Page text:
Close

It doesn’t matter what area of the country you live in, the potential for a natural disaster is a very real threat. Whether it’s wildfires in California, tornadoes in the Midwest, or hurricanes on the East coast, Mother Nature can be fickle and arbitrary sometimes. That’s why it’s important that you have a disaster preparation plan for you and your family.

A well thought out disaster preparation plan doesn’t have to be complicated. There are three basic things that you need to make sure that you and your loved ones are safe and secure. First, you need a disaster readiness kit. Secondly, review your area to find out what types of disasters you’re likely to encounter, and third, have a disaster preparation plan that everyone in your family knows.

Keep in mind that when we talk about disasters, they don’t have to be ones of world-ending, biblical proportions type disasters. Anything that could cause you to have to either leave your home or be confined to it counts. Whether it’s a severe snowstorm that knocks out power everywhere, or a forest fire or flood that necessitates evacuation, you should have a plan.

 

Emergency Kits

emergency-kit

As part of your disaster preparation plan, you should have two types of emergency kits. One for hunkering down in your home and one that you can grab if a first responder knocks on your door and says you need to beat feet. The latter is often referred to as a go-bag, a bugout bag, or less commonly, a SHTF bag. Whatever you call it, both FEMA and the Department of Homeland Security recommend having one on hand.

You want one bag for every member of your family; distribute the heavier items among the adults. In general, you want 72-hours’ worth of food and water for every person. Water can be bulky and heavy so consider a reliable method of water purification as an alternative. A LifeStraw or a small bottle of bleach with a dropper, combined with a method of storage, like a 1/2 liter water bottle will do. When packing food, consider energy bars or MRE’s to save space and weight.

A complete list of recommended items that you should place in a typical go-bag follows:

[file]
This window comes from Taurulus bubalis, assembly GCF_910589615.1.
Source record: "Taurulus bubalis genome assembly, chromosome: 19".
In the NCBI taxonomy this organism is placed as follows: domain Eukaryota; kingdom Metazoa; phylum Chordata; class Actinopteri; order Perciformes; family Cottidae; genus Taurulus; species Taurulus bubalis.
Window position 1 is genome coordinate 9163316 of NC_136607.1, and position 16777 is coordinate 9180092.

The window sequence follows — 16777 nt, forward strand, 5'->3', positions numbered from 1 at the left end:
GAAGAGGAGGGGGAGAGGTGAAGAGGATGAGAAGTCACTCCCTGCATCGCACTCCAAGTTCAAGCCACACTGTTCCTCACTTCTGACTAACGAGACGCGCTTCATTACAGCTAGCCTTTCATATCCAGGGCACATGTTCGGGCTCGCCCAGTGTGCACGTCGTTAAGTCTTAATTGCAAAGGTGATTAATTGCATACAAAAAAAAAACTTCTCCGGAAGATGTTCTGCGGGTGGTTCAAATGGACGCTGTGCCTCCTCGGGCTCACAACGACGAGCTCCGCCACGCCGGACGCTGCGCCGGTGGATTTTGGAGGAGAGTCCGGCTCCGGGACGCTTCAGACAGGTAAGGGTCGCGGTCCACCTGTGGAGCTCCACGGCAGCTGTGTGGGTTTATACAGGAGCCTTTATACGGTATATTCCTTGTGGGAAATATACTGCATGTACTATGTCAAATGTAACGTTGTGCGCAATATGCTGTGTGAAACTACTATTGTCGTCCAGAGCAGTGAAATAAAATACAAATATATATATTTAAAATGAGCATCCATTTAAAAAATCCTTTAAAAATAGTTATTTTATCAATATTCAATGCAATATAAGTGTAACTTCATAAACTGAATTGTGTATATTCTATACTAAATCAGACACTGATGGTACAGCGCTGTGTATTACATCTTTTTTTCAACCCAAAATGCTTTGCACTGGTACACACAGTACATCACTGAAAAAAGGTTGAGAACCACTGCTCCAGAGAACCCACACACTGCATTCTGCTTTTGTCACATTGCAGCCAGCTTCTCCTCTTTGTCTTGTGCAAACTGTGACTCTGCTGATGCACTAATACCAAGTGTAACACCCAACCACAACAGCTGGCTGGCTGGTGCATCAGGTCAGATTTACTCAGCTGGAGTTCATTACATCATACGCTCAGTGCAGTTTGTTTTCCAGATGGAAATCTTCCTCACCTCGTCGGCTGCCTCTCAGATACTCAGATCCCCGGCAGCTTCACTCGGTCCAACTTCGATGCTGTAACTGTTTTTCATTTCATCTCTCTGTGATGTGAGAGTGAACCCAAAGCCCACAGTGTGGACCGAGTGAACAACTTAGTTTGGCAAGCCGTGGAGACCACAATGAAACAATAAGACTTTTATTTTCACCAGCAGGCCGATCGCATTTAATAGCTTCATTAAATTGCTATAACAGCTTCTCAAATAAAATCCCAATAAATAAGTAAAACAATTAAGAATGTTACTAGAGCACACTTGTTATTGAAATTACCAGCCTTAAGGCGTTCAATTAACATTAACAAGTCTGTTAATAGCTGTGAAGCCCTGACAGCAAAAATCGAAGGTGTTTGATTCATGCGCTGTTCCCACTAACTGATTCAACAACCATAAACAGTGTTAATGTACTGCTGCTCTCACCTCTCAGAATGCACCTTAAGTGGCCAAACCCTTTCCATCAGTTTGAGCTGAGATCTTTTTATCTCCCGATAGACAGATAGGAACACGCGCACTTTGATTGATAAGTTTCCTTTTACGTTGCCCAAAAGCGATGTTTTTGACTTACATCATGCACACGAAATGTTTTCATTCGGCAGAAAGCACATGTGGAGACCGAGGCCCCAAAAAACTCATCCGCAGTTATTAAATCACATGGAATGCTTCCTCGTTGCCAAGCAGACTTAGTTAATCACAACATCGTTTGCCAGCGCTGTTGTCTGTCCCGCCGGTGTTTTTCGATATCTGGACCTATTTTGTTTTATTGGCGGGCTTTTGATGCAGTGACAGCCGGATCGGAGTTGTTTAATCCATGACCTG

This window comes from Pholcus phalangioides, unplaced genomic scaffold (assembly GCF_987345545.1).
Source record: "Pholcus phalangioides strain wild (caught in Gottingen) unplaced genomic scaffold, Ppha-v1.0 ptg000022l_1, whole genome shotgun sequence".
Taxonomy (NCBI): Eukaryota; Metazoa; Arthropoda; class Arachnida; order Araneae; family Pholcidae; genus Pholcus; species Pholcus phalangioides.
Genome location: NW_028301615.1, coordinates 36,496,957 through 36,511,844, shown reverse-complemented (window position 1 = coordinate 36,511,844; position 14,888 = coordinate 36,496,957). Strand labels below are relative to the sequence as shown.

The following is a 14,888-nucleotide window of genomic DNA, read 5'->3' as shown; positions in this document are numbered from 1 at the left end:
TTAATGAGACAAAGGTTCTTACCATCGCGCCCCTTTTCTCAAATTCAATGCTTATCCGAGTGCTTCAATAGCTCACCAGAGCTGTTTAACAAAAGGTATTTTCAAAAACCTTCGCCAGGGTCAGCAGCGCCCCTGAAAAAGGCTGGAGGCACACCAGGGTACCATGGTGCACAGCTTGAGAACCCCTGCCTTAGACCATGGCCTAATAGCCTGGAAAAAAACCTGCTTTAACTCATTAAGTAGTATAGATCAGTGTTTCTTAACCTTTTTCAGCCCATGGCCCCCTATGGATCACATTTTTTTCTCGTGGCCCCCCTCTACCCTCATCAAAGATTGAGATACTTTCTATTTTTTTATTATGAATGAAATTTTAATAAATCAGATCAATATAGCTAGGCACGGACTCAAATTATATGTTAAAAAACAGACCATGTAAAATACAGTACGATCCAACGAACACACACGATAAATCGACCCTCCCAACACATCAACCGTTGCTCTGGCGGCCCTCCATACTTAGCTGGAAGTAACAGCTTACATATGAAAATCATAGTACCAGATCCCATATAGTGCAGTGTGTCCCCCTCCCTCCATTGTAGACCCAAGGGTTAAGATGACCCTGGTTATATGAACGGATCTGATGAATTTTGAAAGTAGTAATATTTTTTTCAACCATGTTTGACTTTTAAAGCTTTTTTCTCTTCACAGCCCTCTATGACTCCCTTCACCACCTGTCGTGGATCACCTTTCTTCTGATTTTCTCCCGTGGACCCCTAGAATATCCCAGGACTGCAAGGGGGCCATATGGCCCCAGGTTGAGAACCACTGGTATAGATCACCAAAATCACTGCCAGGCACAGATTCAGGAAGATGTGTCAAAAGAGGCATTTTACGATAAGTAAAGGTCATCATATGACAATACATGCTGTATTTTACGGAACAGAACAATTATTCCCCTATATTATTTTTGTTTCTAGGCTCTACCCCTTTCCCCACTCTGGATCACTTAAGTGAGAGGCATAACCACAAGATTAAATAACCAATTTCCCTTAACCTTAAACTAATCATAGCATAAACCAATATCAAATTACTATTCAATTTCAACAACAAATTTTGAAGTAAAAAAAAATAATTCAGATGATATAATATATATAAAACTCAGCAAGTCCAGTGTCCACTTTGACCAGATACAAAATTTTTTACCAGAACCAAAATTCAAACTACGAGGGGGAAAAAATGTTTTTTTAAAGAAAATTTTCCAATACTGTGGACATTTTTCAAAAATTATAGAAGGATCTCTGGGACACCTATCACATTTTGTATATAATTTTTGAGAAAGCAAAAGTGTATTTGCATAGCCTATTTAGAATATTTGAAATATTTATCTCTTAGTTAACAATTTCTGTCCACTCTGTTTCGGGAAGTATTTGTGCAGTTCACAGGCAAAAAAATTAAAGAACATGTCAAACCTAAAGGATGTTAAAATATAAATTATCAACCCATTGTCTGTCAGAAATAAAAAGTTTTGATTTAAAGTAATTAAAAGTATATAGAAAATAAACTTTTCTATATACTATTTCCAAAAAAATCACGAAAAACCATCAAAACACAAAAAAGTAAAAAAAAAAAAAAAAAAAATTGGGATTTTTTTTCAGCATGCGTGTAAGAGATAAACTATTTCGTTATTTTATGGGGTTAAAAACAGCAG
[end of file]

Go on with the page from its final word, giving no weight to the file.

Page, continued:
• 72 hours’ food and water
  • can opener
  • 72 hour (or longer) supply of medication
  • basic emergency first aid kit
  • personal hygiene items
  • spare eyeglasses
  • flashlight
  • hand-crank radio
  • multipurpose tool
  • whistle
  • emergency mylar blanket
  • identification, including passports, social security cards
  • medical records on a thumb drive formatted to .txt
  • emergency contact information
  • $50 in small bills with $10 in quarters
  • spare batteries for flashlight
  • at least one complete change of clothing, seasonally appropriate
  • tear resistant map of the region
  • compass

There are certain items that you should pack into plastic zip-loc style bags. Your identification, the clothing, and medication should be made waterproof. If you wear contact lenses, put your spare eyeglasses in the bag, as cleaning or replacing the lenses may become difficult. When packing your bag, put your flashlight on top of everything so that you can reach it quickly.

 

Disaster Preparation Plan

disaster-plan

When a disaster that requires evacuation hits, it’s imperative that you and your family are all on the same page. FEMA has a great handout that can help you get started. Plan together with your family and know where everyone will meet in case of different types of disasters. After all, the place you meet during a flood will be different than the location for a wildfire. Choose different distances as well. The corner at the end of the street, a local library or church, and someplace outside of your town are all great meeting places depending on the severity of the disaster.

Install emergency alert apps on everyone’s phones. If you don’t have a smart phone, you can sign up to be called in the event of a disaster. Look on your local emergency management page or local government to see what is available.   

Talk to family members about your disaster preparation plan. Have a family meeting to go over it and make sure that everyone has a hard copy of the plan. Include contact numbers and email addresses for everyone. Put a hard copy on the refrigerator where everyone can see it as well. FEMA has an excellent blueprint for a wallet card on their website, here.

 

Review Your Home

Knowing what types of disasters are likely to strike in your area can help you ensure your home is safe. For example, making your home safer in Southern California is different than it is in Florida. Talk to your local emergency services to find out what the history is. In general, however, there are steps you can take no matter where you live.

Remove all hanging objects near your bed. This includes frames, knick-knacks, and shelves. It may look pretty, but if something causes them to tumble down, they can cause serious injuries.

secure-shelf

Use restraining straps with bookshelves taller than 24-inches. Bolt the straps to wall studs to keep the shelves from falling over in an earthquake or disaster that shakes your home.

Know how to shut off your primary utilities. This includes gas, water, and electric. Know how the gas routes through your home so you can inspect it after a disaster for leaks.

Keep fire extinguishers in your home. Don’t just keep one in the kitchen; put one near bedrooms as well. Outlet fires can happen anywhere.

fire-extinguisher

Ensure that your smoke detectors are working and replace the batteries annually.

Planning for a disaster takes time and some hard work, especially when you think that it’ll never happen to you. But in the event that your home or area does feature a disaster, the few hours you spent will pay off in spades.

While you're at it, you can also try these Spring Cleaning Tips so you can plan and prepare better without a cluttered house and mind. 

 

Comments

No comments yet... You could be the first!

Leave a comment